Definition of Probate
The word “probate” is commonly used to refer to the legal process that happens after a person (the"decedent") dies, regardless of whether the person died with a valid will or without a valid will. If a decedent dies with a will, then their property is distributed according to the will. If a person dies without a will, then Michigan probate laws dictate how the decedent's assets are distributed.
The Probate Process in Michigan
There are four main steps involved for the probate court:
Types of Estate Administration
The process of administering the estate will vary depending on whether or not the decedent had a valid will and the type of probate administration the decedents estate will have to go through.In Michigan, if a decedent's estate is small enough, Michigan law allows the estate to be probated using an expedited process (summary administration) that does not require the appointment of a personal representative.
|Code Section||MCL Chapter 700: Estates and Protected Individuals Code|
|Types of Probate Administration||
Small Estate: (Summary Administration)
1. Fill out a petition (PDF) and pay the filing fee.
2. The estate must meet certain assest guidelines, i.e. be under $22,000.
Formal Administration (2 Types) - if estate is worth more than $22,000
1. Supervised Administration: requires the court to review and approve the actions of the personal representative.
|What Assets Go Through Probate?||
Probate is only necessary when a person dies leaving property in his or her own name (such as a house titled only in the name of the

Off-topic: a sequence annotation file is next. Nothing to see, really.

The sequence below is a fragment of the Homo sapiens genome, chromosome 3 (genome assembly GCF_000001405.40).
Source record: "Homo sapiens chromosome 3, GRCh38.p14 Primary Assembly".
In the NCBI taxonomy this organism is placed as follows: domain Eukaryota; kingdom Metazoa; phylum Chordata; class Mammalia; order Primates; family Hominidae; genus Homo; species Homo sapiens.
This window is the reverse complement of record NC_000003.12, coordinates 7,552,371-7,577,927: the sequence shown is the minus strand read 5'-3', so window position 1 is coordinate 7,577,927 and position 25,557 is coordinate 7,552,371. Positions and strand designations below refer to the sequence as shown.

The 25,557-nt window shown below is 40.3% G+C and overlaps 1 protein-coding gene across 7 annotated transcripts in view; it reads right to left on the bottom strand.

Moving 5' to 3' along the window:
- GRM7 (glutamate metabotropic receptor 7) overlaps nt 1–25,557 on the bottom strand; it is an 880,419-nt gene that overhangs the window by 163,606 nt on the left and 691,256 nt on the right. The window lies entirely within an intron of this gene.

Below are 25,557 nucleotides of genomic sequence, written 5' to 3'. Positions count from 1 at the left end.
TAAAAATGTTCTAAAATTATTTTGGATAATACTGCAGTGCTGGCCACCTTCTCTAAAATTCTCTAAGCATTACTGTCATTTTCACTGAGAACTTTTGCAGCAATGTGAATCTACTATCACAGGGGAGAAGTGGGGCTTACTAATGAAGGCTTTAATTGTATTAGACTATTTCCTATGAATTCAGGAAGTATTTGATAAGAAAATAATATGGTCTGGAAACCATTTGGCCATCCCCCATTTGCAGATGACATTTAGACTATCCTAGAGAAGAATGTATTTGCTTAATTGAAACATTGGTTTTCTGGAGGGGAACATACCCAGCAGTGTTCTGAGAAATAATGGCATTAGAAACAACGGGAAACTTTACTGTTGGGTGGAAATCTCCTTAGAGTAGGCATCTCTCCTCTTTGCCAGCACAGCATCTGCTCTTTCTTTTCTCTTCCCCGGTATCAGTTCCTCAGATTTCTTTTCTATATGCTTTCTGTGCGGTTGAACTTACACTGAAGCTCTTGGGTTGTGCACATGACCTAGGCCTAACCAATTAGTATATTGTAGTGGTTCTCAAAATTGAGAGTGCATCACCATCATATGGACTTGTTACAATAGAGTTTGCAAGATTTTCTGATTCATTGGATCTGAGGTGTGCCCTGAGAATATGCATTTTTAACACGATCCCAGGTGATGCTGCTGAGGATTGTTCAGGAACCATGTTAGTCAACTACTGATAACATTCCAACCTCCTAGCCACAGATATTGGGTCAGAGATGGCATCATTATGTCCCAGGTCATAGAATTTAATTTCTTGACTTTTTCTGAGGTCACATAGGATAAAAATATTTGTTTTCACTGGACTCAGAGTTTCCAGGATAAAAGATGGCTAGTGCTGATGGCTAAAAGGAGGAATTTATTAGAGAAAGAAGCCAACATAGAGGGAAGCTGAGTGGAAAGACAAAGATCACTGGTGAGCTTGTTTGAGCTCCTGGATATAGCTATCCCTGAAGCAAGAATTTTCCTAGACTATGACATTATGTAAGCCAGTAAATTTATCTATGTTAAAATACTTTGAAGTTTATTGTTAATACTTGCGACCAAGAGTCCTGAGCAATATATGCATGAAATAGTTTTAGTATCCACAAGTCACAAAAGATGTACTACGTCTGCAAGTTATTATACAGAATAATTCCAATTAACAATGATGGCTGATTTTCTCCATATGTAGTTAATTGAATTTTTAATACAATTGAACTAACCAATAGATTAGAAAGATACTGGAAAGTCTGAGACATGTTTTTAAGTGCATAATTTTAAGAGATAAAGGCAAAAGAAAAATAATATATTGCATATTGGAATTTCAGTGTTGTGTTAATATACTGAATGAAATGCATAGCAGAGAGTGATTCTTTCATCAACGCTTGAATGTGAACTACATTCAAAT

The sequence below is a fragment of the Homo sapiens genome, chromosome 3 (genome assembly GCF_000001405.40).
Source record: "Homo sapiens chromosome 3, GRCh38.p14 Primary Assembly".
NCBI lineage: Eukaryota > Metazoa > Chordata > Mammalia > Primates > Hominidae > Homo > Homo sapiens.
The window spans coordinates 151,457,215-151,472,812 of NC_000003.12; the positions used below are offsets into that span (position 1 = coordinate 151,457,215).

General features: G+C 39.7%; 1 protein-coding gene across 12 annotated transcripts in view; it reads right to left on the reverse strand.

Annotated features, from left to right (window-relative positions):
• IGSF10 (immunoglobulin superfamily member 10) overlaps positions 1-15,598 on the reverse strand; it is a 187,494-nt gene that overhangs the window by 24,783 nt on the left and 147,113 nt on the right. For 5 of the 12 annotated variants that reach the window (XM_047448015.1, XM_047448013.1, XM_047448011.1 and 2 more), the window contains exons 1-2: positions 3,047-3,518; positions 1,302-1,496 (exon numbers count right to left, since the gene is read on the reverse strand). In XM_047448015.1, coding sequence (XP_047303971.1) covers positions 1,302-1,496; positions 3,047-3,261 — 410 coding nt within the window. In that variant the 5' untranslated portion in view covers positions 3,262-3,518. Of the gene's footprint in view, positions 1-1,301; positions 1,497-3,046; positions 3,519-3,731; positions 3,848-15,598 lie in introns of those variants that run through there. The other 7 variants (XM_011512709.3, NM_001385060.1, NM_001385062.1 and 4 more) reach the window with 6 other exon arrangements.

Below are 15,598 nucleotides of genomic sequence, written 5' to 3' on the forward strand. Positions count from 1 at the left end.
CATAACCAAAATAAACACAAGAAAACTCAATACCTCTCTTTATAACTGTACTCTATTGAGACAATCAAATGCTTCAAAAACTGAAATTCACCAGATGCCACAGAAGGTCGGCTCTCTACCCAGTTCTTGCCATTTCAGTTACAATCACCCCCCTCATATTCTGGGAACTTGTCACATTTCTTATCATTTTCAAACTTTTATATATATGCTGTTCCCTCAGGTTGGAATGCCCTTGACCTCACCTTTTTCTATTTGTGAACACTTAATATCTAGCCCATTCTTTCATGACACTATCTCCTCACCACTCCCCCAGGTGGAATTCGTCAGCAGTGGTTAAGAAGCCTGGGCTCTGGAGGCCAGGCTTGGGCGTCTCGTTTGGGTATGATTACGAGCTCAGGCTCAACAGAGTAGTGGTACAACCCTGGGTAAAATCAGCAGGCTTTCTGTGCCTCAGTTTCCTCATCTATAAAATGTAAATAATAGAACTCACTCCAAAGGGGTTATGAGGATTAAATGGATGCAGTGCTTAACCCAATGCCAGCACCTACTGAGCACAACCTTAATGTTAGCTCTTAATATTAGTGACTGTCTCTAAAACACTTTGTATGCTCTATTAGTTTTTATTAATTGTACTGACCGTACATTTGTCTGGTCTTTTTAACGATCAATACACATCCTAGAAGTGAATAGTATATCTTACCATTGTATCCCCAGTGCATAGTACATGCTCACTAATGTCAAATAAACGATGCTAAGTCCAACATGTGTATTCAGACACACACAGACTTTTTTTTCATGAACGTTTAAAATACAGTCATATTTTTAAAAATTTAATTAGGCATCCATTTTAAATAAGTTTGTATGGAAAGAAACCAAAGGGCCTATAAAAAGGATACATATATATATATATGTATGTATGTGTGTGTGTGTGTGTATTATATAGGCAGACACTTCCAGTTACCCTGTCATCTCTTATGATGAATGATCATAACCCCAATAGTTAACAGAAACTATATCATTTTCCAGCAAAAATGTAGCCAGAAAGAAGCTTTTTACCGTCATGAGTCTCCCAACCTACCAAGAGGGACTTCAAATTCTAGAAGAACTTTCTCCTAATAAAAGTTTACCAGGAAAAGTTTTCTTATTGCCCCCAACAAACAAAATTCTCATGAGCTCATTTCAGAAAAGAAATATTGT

Examples: bank accounts in the decedents name with no co-owner and no beneficiary designation; real estate that is owned by the decedent individually; real estate that is co-owned as tenants in common; stocks and bonds in the decedent's name, tangible possessions such as clothing, jewelry, household furniture, and cars registered in the decedent's name only.
|What Assets Skip Probate Entirely||Property in a revocable trust, real estate owned as joint tenants with a right of survivorship, life insurance policies and retirement accounts with a designated beneficiary, bank accounts with payable upon death (POD) or transfer on death (TOD) clause, cash up to $500, motor vehicles (if the value of the vehicle doesn't exceed $60,000 and there are no probate proceedings), watercrafts (if the value doesnt exceed $100,00 and there are no probate proceedings), income tax refunds, and personal property not exceedings $15,000.|
|Who Supervises and Decides Probate Cases?||Michigan Probate Courts|
|Estate Taxes||Michigan does not have a separate estate tax. The law changed as of January 1, 2005.|
|List of Forms||
Probate forms from the Michigan Courts website
Michigan probate laws can be tricky. Please consider contacting a local Michigan probate or estate administration attorney who can help you better understand the current Michigan laws.
Contact a qualified attorney.